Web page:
LARGO — Dorothy McDade is 87, and sometimes wonders why she's still here.
Her friends are dying off, one by one. Her husband is gone, too.
She doesn't move around much anymore, not since she broke her hip and got an inferior replacement. She gave up her car, and with it most of her freedom.
"Why am I here?" she asks.
In simple skeins of yarn, she searches for an answer.
• • •
Whenever McDade sits, she crochets.
"Never wanted to knit," she says.
She picked up the craft as a teenager in Iowa. She lived on a farm surrounded by corn and oats and stinking pigs, and when she wasn't tending to animals, she crocheted doilies to drape on furniture.
Yarn over, yarn over, double crochet.
As the years passed, her hobby took a back seat. McDade's first marriage was hell, her second marriage bliss. Don held open doors and spoiled her rotten.
"We were so happy," McDade said. "It was the best 26 years of my life."
Don died in 1994, after they retired to Florida, and McDade adjusted to life without him the best she could. Then five years ago, she had to adjust again after tripping over a speed bump and breaking her hip.
Able to do little else, she found comfort in crocheting.
Loop over two, loop over two, chain one.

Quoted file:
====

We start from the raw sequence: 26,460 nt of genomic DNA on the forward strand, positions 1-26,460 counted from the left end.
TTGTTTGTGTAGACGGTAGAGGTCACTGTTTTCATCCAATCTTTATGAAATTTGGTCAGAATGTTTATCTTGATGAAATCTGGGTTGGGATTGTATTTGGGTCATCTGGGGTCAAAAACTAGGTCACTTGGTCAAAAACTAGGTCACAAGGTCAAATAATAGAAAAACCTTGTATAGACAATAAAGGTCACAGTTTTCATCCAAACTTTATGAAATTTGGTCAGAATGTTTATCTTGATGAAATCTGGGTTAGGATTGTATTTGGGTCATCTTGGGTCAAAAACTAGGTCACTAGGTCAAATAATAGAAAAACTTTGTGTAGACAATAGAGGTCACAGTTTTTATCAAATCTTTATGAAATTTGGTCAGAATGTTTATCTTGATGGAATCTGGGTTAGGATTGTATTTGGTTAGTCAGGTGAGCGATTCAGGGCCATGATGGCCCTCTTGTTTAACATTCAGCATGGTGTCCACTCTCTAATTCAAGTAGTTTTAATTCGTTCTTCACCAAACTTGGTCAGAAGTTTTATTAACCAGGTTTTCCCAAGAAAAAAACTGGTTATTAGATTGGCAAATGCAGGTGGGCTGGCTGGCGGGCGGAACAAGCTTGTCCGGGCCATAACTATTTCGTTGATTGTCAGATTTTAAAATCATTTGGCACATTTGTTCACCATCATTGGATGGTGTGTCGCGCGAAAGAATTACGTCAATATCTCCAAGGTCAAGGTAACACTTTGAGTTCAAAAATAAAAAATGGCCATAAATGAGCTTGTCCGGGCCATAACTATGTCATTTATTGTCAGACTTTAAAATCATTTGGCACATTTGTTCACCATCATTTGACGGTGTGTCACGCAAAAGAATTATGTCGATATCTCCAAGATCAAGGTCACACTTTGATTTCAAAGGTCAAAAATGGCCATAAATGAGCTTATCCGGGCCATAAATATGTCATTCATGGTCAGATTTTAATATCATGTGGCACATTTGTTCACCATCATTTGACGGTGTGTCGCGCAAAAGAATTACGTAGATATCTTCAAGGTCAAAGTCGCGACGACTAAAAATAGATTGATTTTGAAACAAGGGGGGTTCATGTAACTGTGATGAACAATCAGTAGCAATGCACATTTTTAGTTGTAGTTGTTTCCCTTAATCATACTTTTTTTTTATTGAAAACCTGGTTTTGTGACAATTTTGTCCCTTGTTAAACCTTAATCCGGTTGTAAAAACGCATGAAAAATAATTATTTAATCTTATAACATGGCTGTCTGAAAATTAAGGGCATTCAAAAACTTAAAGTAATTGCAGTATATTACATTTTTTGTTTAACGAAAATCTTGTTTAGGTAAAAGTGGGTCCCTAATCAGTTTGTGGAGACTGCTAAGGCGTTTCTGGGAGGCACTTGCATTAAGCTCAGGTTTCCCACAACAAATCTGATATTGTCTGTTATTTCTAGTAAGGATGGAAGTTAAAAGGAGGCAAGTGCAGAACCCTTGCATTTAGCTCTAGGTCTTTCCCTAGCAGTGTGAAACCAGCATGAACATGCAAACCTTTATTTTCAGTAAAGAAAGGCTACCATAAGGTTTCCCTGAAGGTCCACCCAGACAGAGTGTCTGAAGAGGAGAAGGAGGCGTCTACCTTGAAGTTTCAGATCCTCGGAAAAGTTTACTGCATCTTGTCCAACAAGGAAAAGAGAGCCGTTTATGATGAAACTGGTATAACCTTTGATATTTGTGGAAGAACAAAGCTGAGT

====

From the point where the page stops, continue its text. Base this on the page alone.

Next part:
• • •
She found purpose, too.
There isn't much use here for the heavy afghans she made in Iowa. But plenty of people need pillows, baby blankets and hats.
McDade sells her hats for $5 each. Mostly, she gives them away.
She donates them to the homeless, poor and dying. To stillborn babies, schoolchildren and veterans. To people she reads about in the newspaper and thinks might be uplifted with one of her hats atop their heads.
She relies on her friends from the Largo Community Center craft club to deliver the goods. She wishes she could see the faces of the recipients.
"Oh, is this for me?" she imagines them saying.
It makes her feel good to help others, especially the homeless when the weather turns cold.
"Here I am with all the covers I can get on me," she says. "They don't have anything."
• • •
This year, McDade aimed to crochet one hat a day.
She kept count on a notepad. Nothing official, just a tally for her own satisfaction.
A few weeks ago, the total reached 440 hats. That may have been a little low.
"I don't remember if I remembered to write down everything," she said.
She threw out the paper and started counting again.
Yarn over, pull through two. Yarn over, pull through two.
She works several projects at once, maybe has a hat and baby blanket going in the den and another hat under way in her bedroom. Her fingers move swiftly as she twists yarn around her favorite G needle.
Six months ago, she broke her hand. Her first thought: I won't be able to crochet.
The injury slowed her down, she admits.
"But it didn't stop me."
Colleen Jenkins can be reached at firstname.lastname@example.org or (813) 226-3337.